1. Multitudes were converted from idols to the living God. Those were the church’s children that were born again, were partakers of a new and divine nature, by the word. More were the children of the desolate than of the married wife; there were more good people found in the Gentile church (when that was set up) that had long been afar off, and without God in the world, than ever were found in the Jewish church. God’s sealed ones out of the tribes of Israel are numbered (Rev. 7:4), and they were but a remnant compared with the thousands of Israel; but those of other nations were so many, and crowded in so thickly, and lay so much scattered in all parts, that no man could number them, v. 9. Sometimes more of the power of religion is found in those places and families that have made little show of it, and have enjoyed but little of the means of grace, than in others that have distinguished themselves by a flourishing profession; and then more are the children of the desolate, more the fruits of their righteousness, than those of the married wife; so the last shall be first. Now this is spoken of as matter of great rejoicing to the church, which is called upon to break forth into singing upon this account. The increase of the church is the joy of all its friends and strengthens their hands. The longer the church has lain desolate the greater will the transports of joy be when it begins to recover the ground it has lost and to gain more. Even in heaven, among the angels of God, there is an uncommon joy for a sinner that repents, much more for a nation that does so. If the barren fig-tree at length bring forth fruit, it is well; it shall rejoice, and others with it.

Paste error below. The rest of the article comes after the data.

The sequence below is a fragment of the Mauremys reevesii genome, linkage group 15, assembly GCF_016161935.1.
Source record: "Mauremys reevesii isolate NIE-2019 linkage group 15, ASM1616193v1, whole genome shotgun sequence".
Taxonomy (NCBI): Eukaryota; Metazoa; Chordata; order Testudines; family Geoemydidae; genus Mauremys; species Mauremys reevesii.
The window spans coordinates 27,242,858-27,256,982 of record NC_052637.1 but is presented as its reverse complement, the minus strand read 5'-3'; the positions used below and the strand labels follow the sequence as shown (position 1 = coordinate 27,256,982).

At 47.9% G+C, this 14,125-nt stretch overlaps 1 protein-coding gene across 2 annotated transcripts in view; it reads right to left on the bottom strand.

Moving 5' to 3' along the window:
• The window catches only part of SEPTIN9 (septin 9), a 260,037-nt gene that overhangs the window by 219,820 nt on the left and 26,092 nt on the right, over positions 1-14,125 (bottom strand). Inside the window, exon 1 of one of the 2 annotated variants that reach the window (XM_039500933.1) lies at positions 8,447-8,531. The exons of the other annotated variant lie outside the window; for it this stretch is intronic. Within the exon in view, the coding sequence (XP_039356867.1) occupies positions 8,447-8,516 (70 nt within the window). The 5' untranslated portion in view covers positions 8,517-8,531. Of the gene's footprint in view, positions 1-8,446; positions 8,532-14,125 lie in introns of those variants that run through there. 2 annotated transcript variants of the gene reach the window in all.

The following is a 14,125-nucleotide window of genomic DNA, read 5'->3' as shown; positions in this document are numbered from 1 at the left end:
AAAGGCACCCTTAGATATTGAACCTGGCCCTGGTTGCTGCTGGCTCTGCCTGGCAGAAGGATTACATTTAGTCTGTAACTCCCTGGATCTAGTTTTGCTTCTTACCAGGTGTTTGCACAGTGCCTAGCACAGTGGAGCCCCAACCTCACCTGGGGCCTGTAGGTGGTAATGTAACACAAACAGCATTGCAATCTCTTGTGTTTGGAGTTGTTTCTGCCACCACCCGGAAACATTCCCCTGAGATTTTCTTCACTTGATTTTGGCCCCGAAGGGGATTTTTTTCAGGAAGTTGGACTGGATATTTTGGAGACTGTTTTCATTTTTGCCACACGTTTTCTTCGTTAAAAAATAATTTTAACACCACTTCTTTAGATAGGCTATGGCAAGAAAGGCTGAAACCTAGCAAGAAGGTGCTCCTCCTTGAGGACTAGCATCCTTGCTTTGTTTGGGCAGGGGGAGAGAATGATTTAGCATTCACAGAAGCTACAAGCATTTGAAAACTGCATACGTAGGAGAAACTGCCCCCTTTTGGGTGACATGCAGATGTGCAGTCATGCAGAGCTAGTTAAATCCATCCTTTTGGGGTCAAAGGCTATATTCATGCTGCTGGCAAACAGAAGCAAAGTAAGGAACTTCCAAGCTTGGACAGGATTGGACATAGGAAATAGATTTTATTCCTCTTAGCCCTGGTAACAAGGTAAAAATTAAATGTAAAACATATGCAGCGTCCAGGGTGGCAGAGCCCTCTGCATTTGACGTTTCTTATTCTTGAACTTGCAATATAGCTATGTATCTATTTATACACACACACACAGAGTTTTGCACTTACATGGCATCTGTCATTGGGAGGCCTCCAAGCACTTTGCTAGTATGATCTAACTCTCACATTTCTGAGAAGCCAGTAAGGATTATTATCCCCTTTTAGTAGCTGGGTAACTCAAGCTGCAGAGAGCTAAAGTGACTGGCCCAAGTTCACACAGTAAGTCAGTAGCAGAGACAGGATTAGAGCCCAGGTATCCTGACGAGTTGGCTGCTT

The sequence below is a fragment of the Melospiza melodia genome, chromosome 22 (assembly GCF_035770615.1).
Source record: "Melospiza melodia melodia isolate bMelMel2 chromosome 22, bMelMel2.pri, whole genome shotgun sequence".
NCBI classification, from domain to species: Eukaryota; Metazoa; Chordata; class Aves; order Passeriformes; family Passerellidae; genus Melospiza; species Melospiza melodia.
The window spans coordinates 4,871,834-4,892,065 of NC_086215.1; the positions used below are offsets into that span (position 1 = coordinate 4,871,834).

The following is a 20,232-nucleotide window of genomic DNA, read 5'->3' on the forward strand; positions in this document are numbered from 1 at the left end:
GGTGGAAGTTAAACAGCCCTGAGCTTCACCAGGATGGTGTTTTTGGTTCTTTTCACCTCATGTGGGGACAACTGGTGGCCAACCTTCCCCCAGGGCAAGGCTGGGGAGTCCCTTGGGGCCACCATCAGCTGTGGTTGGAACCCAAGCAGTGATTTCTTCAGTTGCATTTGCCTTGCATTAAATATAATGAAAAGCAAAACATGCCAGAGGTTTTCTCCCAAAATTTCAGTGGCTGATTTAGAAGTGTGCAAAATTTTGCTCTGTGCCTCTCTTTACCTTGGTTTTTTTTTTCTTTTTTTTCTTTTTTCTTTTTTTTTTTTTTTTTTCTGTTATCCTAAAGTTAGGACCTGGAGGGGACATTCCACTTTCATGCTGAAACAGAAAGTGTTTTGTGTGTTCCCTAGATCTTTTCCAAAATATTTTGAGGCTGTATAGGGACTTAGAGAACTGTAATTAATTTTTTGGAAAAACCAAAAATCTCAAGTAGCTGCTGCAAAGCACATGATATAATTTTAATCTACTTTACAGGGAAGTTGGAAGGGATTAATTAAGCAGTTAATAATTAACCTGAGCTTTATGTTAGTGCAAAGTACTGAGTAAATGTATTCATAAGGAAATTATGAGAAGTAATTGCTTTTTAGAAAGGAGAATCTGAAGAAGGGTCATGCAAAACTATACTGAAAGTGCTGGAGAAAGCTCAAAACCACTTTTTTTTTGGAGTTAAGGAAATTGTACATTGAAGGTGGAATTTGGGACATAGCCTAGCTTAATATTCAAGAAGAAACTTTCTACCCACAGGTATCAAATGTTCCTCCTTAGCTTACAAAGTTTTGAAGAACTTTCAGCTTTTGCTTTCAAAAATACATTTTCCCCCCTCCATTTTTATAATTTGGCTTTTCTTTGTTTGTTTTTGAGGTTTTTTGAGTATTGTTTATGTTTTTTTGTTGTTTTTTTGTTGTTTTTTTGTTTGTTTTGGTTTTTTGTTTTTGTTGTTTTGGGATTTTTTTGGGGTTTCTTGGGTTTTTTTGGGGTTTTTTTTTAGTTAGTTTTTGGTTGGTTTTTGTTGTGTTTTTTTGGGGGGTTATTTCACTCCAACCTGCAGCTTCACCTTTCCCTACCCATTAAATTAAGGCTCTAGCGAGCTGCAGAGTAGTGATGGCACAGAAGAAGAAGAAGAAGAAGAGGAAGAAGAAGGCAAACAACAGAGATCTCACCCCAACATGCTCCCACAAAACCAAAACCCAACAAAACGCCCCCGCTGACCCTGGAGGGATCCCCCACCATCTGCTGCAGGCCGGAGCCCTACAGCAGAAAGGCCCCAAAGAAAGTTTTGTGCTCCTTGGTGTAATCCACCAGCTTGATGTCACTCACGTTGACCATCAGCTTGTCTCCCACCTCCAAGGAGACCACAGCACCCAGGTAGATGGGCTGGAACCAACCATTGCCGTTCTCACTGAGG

2. The bounds of the church were extended much further than ever before, v. 2, 3. (1.) It is here supposed that the present state of the church is a tabernacle state; it dwells in tents, like the heirs of promise of old (Heb. 11:9); its dwelling is mean and movable, and of no strength against a storm. The city, the continuing city, is reserved for hereafter. A tent is soon taken down and shifted, so the candlestick of church privileges is soon removed out of its place (Rev. 2:5), and, when God pleases, it is as soon fixed elsewhere. (2.) Though it be a tabernacle state, it is sometimes very remarkably a growing state; and, if this family increase, no matter though it be in a tent. Thus it was in the first preaching of the gospel; it was the business of the apostles to disciple all nations, to stretch forth the curtains of the church’s habitation, to preach the gospel where Christ had not yet been named (Rom. 15:20), to leaven with the gospel those towns and countries that had hitherto been strangers to it, and so to lengthen the cords of this tabernacle, that more might be enclosed, which would make it necessary to strengthen the stakes proportionably, that they might bear the weight of the enlarged curtains. The more numerous the church grows the more cautious she must be to fortify herself against errors and corruptions, and to support her seven pillars, Prov. 9:1. (3.) It was a proof of divine power going along with the gospel that in all places it grew and prevailed mightily, Acts 19:20. It broke forth, as the breaking forth of waters—on the right hand and on the left, that is, on all hands. The gospel spread itself into all parts of the world; there were eastern and western churches. The church’s seed inherited the Gentiles, and the cities that had been desolate (that is, destitute of the knowledge and worship of the true God) came to be inhabited, that is, to have religion set up in them and the name of Christ professed.
3. This was the comfort and honour of the church (v. 4): "Fear not, for thou shalt not be ashamed, as formerly, of the straitness of thy borders, and the fewness of thy children, which thy enemies upbraided thee with, but shalt forget the reproach of thy youth, because there shall be no more ground for that reproach." It was the reproach of the Christian religion, in its youth, that none of the rulers or princes of this world embraced it and that it was entertained and professed by a despicable handful of men; but, after awhile, nations were discipled, the empire became Christian, and then this reproach of its youth was forgotten.